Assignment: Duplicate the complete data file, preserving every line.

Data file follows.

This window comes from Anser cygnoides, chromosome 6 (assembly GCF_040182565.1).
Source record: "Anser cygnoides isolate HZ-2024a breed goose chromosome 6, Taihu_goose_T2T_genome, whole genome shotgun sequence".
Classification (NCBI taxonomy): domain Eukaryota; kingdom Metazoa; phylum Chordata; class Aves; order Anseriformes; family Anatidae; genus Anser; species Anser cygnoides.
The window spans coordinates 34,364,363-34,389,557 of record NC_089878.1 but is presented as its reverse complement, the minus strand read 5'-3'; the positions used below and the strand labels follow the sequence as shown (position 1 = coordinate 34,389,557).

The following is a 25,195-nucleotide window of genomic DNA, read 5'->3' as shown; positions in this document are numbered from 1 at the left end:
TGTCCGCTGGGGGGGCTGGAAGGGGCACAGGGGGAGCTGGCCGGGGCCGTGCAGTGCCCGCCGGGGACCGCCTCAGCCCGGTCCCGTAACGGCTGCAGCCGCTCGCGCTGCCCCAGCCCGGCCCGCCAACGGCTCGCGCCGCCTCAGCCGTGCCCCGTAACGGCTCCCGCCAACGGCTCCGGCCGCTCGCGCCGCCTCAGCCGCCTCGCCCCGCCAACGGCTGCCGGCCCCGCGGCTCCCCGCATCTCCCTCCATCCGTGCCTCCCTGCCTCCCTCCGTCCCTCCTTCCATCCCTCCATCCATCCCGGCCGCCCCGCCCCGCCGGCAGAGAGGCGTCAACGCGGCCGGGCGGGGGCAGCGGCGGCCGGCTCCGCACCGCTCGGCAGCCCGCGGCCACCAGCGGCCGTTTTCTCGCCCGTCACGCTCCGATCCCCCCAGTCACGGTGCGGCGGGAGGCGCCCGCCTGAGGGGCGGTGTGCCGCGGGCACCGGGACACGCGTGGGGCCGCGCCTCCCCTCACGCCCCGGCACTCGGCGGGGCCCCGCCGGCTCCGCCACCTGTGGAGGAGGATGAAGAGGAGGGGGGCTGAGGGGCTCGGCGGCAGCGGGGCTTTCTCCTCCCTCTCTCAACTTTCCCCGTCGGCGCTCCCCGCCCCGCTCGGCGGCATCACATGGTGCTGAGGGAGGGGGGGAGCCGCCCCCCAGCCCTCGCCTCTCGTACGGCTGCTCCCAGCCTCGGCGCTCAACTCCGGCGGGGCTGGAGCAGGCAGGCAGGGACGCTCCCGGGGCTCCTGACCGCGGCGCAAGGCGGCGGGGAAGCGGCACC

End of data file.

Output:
This window comes from Anser cygnoides, chromosome 6 (assembly GCF_040182565.1).
Source record: "Anser cygnoides isolate HZ-2024a breed goose chromosome 6, Taihu_goose_T2T_genome, whole genome shotgun sequence".
Classification (NCBI taxonomy): domain Eukaryota; kingdom Metazoa; phylum Chordata; class Aves; order Anseriformes; family Anatidae; genus Anser; species Anser cygnoides.
The window spans coordinates 34,364,363-34,389,557 of record NC_089878.1 but is presented as its reverse complement, the minus strand read 5'-3'; the positions used below and the strand labels follow the sequence as shown (position 1 = coordinate 34,389,557).

The following is a 25,195-nucleotide window of genomic DNA, read 5'->3' as shown; positions in this document are numbered from 1 at the left end:
TGTCCGCTGGGGGGGCTGGAAGGGGCACAGGGGGAGCTGGCCGGGGCCGTGCAGTGCCCGCCGGGGACCGCCTCAGCCCGGTCCCGTAACGGCTGCAGCCGCTCGCGCTGCCCCAGCCCGGCCCGCCAACGGCTCGCGCCGCCTCAGCCGTGCCCCGTAACGGCTCCCGCCAACGGCTCCGGCCGCTCGCGCCGCCTCAGCCGCCTCGCCCCGCCAACGGCTGCCGGCCCCGCGGCTCCCCGCATCTCCCTCCATCCGTGCCTCCCTGCCTCCCTCCGTCCCTCCTTCCATCCCTCCATCCATCCCGGCCGCCCCGCCCCGCCGGCAGAGAGGCGTCAACGCGGCCGGGCGGGGGCAGCGGCGGCCGGCTCCGCACCGCTCGGCAGCCCGCGGCCACCAGCGGCCGTTTTCTCGCCCGTCACGCTCCGATCCCCCCAGTCACGGTGCGGCGGGAGGCGCCCGCCTGAGGGGCGGTGTGCCGCGGGCACCGGGACACGCGTGGGGCCGCGCCTCCCCTCACGCCCCGGCACTCGGCGGGGCCCCGCCGGCTCCGCCACCTGTGGAGGAGGATGAAGAGGAGGGGGGCTGAGGGGCTCGGCGGCAGCGGGGCTTTCTCCTCCCTCTCTCAACTTTCCCCGTCGGCGCTCCCCGCCCCGCTCGGCGGCATCACATGGTGCTGAGGGAGGGGGGGAGCCGCCCCCCAGCCCTCGCCTCTCGTACGGCTGCTCCCAGCCTCGGCGCTCAACTCCGGCGGGGCTGGAGCAGGCAGGCAGGGACGCTCCCGGGGCTCCTGACCGCGGCGCAAGGCGGCGGGGAAGCGGCACC